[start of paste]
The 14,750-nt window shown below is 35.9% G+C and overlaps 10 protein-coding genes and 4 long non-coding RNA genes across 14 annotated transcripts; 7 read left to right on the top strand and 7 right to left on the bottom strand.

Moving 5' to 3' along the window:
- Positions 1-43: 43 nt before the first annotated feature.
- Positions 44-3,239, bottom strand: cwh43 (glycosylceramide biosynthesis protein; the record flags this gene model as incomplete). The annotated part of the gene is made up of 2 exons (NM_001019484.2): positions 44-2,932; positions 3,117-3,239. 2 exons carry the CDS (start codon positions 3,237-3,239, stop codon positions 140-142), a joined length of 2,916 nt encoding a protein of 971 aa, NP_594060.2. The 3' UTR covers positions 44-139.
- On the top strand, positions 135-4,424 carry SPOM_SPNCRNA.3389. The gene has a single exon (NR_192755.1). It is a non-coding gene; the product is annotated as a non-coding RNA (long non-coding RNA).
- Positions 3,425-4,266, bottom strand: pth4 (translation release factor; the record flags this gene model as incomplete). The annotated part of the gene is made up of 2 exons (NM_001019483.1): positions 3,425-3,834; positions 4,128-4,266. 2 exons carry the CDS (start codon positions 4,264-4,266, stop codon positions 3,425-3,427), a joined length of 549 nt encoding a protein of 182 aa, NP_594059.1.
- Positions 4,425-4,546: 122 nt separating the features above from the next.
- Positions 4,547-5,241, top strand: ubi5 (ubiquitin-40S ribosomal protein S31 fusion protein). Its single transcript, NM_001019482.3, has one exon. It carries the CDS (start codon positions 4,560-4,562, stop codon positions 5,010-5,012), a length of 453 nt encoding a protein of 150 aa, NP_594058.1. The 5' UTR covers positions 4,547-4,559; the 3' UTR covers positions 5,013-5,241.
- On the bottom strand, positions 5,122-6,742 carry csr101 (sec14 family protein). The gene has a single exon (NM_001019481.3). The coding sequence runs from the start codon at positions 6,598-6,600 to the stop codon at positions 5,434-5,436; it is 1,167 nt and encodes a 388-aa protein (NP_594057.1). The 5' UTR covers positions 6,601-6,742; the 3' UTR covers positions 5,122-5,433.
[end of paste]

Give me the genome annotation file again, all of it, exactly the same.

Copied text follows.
The 14,750-nt window shown below is 35.9% G+C and overlaps 10 protein-coding genes and 4 long non-coding RNA genes across 14 annotated transcripts; 7 read left to right on the top strand and 7 right to left on the bottom strand.

Moving 5' to 3' along the window:
- Positions 1-43: 43 nt before the first annotated feature.
- Positions 44-3,239, bottom strand: cwh43 (glycosylceramide biosynthesis protein; the record flags this gene model as incomplete). The annotated part of the gene is made up of 2 exons (NM_001019484.2): positions 44-2,932; positions 3,117-3,239. 2 exons carry the CDS (start codon positions 3,237-3,239, stop codon positions 140-142), a joined length of 2,916 nt encoding a protein of 971 aa, NP_594060.2. The 3' UTR covers positions 44-139.
- On the top strand, positions 135-4,424 carry SPOM_SPNCRNA.3389. The gene has a single exon (NR_192755.1). It is a non-coding gene; the product is annotated as a non-coding RNA (long non-coding RNA).
- Positions 3,425-4,266, bottom strand: pth4 (translation release factor; the record flags this gene model as incomplete). The annotated part of the gene is made up of 2 exons (NM_001019483.1): positions 3,425-3,834; positions 4,128-4,266. 2 exons carry the CDS (start codon positions 4,264-4,266, stop codon positions 3,425-3,427), a joined length of 549 nt encoding a protein of 182 aa, NP_594059.1.
- Positions 4,425-4,546: 122 nt separating the features above from the next.
- Positions 4,547-5,241, top strand: ubi5 (ubiquitin-40S ribosomal protein S31 fusion protein). Its single transcript, NM_001019482.3, has one exon. It carries the CDS (start codon positions 4,560-4,562, stop codon positions 5,010-5,012), a length of 453 nt encoding a protein of 150 aa, NP_594058.1. The 5' UTR covers positions 4,547-4,559; the 3' UTR covers positions 5,013-5,241.
- On the bottom strand, positions 5,122-6,742 carry csr101 (sec14 family protein). The gene has a single exon (NM_001019481.3). The coding sequence runs from the start codon at positions 6,598-6,600 to the stop codon at positions 5,434-5,436; it is 1,167 nt and encodes a 388-aa protein (NP_594057.1). The 5' UTR covers positions 6,601-6,742; the 3' UTR covers positions 5,122-5,433.